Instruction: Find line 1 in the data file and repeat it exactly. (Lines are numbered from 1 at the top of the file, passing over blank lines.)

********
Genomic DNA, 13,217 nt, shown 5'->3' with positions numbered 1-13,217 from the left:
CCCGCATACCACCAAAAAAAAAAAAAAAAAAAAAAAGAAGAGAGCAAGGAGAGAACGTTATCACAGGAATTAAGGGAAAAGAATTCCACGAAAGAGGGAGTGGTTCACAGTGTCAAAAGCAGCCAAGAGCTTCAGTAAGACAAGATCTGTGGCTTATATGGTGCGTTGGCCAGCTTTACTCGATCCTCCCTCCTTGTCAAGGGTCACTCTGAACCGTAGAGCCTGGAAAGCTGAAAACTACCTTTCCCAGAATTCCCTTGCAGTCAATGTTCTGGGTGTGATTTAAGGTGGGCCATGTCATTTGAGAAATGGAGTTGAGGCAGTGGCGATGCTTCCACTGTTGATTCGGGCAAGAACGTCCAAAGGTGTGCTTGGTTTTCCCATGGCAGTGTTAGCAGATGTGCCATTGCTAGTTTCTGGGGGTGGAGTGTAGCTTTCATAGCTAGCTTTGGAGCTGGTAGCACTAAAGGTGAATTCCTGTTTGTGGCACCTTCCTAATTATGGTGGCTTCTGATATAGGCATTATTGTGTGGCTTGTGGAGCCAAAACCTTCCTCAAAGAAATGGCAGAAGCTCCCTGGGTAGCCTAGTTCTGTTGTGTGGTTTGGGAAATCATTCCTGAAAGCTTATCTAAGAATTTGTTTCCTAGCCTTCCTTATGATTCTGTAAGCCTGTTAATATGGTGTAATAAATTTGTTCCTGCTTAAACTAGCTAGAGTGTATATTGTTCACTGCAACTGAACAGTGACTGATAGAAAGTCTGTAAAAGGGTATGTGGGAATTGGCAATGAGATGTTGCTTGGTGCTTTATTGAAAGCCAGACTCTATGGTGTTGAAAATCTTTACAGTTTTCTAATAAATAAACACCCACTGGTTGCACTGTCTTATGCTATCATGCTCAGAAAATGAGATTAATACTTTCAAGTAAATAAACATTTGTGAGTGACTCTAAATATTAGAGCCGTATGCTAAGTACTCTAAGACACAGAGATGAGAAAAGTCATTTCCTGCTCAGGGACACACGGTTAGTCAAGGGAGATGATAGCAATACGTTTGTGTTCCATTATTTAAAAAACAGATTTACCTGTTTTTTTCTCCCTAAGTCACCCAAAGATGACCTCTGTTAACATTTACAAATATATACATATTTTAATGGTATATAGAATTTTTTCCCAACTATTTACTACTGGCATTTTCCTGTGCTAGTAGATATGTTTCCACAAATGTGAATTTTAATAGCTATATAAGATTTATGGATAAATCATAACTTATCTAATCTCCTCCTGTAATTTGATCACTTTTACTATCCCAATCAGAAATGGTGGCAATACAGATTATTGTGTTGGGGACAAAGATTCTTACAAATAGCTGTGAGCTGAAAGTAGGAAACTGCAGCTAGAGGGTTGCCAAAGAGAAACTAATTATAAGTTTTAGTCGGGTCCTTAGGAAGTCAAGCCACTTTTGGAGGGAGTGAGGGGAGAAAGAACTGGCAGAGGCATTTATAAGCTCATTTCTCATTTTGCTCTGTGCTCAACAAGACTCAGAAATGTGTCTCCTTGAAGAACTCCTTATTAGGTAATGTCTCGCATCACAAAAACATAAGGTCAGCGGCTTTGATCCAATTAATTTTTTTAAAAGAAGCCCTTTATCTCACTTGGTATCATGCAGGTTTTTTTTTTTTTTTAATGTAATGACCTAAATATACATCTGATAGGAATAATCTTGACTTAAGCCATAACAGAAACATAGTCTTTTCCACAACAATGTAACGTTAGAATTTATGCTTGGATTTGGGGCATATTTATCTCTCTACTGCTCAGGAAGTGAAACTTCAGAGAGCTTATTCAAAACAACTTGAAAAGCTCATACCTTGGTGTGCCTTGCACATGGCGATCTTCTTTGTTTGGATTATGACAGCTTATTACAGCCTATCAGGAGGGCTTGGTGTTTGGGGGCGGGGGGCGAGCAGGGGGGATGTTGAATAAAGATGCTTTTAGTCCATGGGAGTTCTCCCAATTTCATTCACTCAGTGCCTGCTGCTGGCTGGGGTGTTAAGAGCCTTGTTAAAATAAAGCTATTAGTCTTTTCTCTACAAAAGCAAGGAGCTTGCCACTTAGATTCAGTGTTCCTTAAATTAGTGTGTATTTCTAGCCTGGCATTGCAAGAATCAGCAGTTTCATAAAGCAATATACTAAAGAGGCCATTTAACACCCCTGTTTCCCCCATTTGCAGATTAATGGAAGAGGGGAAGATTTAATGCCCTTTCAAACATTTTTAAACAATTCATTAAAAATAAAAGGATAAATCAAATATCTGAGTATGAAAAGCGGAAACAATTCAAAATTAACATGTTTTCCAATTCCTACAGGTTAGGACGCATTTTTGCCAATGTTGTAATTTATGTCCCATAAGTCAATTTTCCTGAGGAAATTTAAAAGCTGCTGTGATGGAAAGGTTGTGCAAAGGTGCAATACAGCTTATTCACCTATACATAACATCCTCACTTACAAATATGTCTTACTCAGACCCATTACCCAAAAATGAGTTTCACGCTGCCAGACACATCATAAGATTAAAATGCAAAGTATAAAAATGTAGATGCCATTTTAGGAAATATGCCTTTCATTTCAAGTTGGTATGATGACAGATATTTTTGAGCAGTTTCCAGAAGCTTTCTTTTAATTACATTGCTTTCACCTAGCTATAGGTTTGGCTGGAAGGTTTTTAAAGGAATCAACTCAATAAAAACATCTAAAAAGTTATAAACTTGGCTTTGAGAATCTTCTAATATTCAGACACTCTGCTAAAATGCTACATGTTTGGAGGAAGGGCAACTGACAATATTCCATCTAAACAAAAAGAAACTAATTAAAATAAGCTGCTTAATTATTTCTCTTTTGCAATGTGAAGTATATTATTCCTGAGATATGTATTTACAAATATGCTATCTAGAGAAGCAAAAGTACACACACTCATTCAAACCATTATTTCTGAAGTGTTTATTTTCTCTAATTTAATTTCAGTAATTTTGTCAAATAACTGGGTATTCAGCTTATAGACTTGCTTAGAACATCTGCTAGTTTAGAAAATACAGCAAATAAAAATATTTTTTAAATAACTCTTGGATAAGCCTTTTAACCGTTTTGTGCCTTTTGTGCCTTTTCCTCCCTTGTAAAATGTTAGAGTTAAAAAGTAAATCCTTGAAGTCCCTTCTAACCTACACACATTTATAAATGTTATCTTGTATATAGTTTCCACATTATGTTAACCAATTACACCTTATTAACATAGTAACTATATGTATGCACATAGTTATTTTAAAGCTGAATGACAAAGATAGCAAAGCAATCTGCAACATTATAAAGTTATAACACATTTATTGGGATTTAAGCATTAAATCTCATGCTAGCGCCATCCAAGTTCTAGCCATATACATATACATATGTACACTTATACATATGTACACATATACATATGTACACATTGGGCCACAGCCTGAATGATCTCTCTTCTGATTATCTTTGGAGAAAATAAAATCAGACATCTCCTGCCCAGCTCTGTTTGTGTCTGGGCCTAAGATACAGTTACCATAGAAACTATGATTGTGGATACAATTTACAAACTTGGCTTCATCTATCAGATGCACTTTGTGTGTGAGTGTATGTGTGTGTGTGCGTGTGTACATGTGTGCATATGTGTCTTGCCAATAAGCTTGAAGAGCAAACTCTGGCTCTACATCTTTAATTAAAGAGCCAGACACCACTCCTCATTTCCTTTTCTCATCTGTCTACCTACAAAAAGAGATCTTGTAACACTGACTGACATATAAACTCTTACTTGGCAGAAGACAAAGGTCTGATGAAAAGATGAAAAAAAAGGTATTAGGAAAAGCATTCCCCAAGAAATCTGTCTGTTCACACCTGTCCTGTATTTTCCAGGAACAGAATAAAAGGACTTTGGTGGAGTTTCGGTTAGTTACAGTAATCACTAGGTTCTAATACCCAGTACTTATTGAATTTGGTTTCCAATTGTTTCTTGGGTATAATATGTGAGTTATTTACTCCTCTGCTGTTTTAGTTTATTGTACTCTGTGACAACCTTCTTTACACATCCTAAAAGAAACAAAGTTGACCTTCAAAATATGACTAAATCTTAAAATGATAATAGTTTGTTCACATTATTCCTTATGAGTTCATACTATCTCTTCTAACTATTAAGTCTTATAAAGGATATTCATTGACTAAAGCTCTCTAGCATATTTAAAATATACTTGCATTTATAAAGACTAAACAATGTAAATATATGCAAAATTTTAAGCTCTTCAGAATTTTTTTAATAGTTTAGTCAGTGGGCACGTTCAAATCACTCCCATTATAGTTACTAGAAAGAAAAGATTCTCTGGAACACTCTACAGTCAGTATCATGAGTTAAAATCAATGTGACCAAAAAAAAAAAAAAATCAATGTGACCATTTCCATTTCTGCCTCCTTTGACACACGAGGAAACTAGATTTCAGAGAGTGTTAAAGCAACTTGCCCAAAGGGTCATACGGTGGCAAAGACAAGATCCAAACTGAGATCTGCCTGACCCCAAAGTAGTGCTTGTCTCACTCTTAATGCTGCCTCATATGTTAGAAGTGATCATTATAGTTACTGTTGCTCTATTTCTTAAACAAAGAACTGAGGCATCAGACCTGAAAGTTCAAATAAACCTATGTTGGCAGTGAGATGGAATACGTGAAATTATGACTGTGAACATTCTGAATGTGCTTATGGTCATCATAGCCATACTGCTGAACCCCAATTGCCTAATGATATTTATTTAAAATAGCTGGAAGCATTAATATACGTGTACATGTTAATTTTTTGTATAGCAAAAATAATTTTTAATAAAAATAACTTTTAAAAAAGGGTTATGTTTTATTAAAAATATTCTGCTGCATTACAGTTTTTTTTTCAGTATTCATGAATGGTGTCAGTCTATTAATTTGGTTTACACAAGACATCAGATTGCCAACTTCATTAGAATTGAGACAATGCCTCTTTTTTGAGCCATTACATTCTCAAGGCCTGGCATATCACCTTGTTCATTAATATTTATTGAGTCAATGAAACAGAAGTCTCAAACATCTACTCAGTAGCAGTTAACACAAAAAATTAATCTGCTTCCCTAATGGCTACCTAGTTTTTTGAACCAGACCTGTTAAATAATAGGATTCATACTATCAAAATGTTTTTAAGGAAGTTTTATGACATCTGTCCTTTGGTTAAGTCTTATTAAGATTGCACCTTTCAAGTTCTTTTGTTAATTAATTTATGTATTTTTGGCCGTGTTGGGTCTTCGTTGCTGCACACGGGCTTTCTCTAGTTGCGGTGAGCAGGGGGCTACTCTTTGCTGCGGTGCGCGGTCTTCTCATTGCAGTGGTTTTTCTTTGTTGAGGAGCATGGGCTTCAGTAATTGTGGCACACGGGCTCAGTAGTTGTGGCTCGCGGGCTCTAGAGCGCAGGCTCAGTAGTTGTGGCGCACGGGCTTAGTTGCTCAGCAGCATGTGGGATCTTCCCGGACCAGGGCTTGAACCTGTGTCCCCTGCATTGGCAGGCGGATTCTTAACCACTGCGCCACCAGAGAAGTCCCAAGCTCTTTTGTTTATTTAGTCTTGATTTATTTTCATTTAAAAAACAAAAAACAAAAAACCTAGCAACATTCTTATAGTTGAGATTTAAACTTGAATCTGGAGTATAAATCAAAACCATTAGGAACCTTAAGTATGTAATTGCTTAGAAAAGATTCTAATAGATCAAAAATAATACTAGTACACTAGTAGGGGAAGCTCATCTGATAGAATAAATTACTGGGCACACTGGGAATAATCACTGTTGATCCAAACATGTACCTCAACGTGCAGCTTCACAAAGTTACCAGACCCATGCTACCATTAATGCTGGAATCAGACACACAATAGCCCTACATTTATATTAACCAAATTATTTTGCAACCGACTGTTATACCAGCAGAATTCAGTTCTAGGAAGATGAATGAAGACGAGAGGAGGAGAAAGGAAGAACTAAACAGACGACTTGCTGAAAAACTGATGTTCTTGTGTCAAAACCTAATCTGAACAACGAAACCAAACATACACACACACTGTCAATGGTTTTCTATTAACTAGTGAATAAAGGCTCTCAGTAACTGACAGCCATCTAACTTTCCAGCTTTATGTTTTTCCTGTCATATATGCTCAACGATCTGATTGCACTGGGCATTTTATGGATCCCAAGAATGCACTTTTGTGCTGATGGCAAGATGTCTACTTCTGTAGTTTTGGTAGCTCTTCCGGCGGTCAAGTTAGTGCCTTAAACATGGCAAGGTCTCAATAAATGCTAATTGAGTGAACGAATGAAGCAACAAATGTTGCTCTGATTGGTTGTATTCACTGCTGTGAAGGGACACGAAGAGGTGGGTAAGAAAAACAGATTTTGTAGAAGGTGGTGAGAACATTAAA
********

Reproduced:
Genomic DNA, 13,217 nt, shown 5'->3' with positions numbered 1-13,217 from the left: